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January 1936


Arch Ophthalmol. 1936;15(1):118-124. doi:10.1001/archopht.1936.00840130128018

Cerebrospinal meningitis was first described as a clinical entity by Vieusseaux and Matthey in 1805. In this country cases were first reported in 1808, and there was a widespread epidemic in New England in 1814. The disease has been epidemic in various places from time to time. These epidemics are followed by quiescent periods in which isolated cases appear, and after a time fresh outbreaks occur. The condition is most commonly seen in children, but when it attains epidemic proportions persons of all ages are affected. Even in epidemics, cases occur usually in the winter and early spring months. Infection occurs by direct contact with a patient suffering from the disease or with a carrier.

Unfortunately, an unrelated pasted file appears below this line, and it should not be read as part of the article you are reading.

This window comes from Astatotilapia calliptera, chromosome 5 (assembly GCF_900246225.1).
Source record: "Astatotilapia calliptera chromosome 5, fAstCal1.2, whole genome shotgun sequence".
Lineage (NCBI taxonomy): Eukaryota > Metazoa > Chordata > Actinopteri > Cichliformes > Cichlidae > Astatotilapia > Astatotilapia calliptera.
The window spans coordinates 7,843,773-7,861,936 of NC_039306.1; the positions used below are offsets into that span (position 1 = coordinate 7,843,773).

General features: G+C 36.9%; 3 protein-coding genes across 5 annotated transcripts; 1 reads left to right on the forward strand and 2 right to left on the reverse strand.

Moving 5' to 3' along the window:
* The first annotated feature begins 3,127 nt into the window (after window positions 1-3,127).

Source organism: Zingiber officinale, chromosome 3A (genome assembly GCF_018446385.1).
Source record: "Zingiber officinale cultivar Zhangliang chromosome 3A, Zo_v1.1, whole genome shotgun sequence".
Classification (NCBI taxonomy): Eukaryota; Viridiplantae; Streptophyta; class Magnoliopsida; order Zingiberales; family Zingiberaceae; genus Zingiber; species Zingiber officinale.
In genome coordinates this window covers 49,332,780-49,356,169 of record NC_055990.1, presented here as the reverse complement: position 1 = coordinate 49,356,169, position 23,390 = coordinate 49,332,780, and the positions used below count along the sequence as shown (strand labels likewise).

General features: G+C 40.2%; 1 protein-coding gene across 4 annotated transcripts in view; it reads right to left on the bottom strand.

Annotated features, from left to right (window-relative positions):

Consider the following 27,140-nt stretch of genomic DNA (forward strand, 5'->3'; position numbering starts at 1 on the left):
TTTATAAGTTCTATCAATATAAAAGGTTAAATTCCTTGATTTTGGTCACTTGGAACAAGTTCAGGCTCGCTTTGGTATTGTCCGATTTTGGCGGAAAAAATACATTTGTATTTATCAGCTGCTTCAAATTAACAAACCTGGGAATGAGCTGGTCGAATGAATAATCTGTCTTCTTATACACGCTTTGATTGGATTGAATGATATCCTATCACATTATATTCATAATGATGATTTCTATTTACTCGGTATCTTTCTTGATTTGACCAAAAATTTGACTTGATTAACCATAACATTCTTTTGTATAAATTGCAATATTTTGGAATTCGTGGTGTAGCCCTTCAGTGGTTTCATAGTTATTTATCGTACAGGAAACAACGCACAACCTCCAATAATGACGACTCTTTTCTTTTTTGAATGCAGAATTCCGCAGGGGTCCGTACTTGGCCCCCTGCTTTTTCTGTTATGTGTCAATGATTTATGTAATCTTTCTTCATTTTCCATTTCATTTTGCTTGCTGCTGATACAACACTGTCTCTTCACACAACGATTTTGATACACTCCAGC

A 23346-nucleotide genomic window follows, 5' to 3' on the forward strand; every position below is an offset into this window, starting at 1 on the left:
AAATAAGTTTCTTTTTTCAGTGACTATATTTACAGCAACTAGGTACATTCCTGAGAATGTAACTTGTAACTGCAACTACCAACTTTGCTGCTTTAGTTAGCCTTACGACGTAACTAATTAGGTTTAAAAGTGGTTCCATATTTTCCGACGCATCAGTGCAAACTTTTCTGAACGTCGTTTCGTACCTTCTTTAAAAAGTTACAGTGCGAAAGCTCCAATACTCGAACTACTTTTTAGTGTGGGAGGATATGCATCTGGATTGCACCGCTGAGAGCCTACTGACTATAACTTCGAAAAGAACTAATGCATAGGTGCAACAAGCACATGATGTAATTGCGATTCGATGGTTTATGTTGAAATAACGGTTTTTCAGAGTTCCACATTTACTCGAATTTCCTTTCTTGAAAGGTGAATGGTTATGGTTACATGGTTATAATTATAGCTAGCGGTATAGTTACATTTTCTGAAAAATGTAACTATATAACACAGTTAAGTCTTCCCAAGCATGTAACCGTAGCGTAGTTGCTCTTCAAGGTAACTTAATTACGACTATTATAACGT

Micrococcus intracellularis meningitidis was first accurately described by Weichselbaum2 in 1887. It is a gram-negative diplococcus, growing only on mediums enriched with blood, ascitic fluid or starch. The colonies are round with

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